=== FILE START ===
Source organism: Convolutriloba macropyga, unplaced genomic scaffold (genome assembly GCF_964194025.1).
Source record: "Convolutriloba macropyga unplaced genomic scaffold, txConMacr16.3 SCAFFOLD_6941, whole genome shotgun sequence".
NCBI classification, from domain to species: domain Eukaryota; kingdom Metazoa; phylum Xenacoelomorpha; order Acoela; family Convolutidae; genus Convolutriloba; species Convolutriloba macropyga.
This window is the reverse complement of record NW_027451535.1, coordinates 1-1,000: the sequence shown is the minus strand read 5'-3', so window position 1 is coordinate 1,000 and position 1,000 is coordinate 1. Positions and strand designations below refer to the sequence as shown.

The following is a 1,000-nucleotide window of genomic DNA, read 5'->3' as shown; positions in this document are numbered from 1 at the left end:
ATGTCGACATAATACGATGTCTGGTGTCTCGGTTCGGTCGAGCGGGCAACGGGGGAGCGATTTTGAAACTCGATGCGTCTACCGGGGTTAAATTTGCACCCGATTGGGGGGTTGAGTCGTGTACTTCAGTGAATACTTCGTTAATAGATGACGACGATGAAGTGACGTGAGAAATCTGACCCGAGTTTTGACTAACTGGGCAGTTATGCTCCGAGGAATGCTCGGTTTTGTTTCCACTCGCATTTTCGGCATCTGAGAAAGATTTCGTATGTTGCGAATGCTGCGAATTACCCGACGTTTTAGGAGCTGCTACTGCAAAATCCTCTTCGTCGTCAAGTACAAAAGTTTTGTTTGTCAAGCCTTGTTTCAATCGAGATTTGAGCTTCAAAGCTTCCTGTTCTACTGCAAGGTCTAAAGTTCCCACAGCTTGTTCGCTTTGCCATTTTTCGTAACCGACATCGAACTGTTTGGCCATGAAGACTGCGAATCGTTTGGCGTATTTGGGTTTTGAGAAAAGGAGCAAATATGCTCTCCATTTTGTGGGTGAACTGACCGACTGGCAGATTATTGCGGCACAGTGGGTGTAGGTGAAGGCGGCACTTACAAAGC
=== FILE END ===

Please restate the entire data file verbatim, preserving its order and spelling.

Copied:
Source organism: Convolutriloba macropyga, unplaced genomic scaffold (genome assembly GCF_964194025.1).
Source record: "Convolutriloba macropyga unplaced genomic scaffold, txConMacr16.3 SCAFFOLD_6941, whole genome shotgun sequence".
NCBI classification, from domain to species: domain Eukaryota; kingdom Metazoa; phylum Xenacoelomorpha; order Acoela; family Convolutidae; genus Convolutriloba; species Convolutriloba macropyga.
This window is the reverse complement of record NW_027451535.1, coordinates 1-1,000: the sequence shown is the minus strand read 5'-3', so window position 1 is coordinate 1,000 and position 1,000 is coordinate 1. Positions and strand designations below refer to the sequence as shown.

The following is a 1,000-nucleotide window of genomic DNA, read 5'->3' as shown; positions in this document are numbered from 1 at the left end:
ATGTCGACATAATACGATGTCTGGTGTCTCGGTTCGGTCGAGCGGGCAACGGGGGAGCGATTTTGAAACTCGATGCGTCTACCGGGGTTAAATTTGCACCCGATTGGGGGGTTGAGTCGTGTACTTCAGTGAATACTTCGTTAATAGATGACGACGATGAAGTGACGTGAGAAATCTGACCCGAGTTTTGACTAACTGGGCAGTTATGCTCCGAGGAATGCTCGGTTTTGTTTCCACTCGCATTTTCGGCATCTGAGAAAGATTTCGTATGTTGCGAATGCTGCGAATTACCCGACGTTTTAGGAGCTGCTACTGCAAAATCCTCTTCGTCGTCAAGTACAAAAGTTTTGTTTGTCAAGCCTTGTTTCAATCGAGATTTGAGCTTCAAAGCTTCCTGTTCTACTGCAAGGTCTAAAGTTCCCACAGCTTGTTCGCTTTGCCATTTTTCGTAACCGACATCGAACTGTTTGGCCATGAAGACTGCGAATCGTTTGGCGTATTTGGGTTTTGAGAAAAGGAGCAAATATGCTCTCCATTTTGTGGGTGAACTGACCGACTGGCAGATTATTGCGGCACAGTGGGTGTAGGTGAAGGCGGCACTTACAAAGC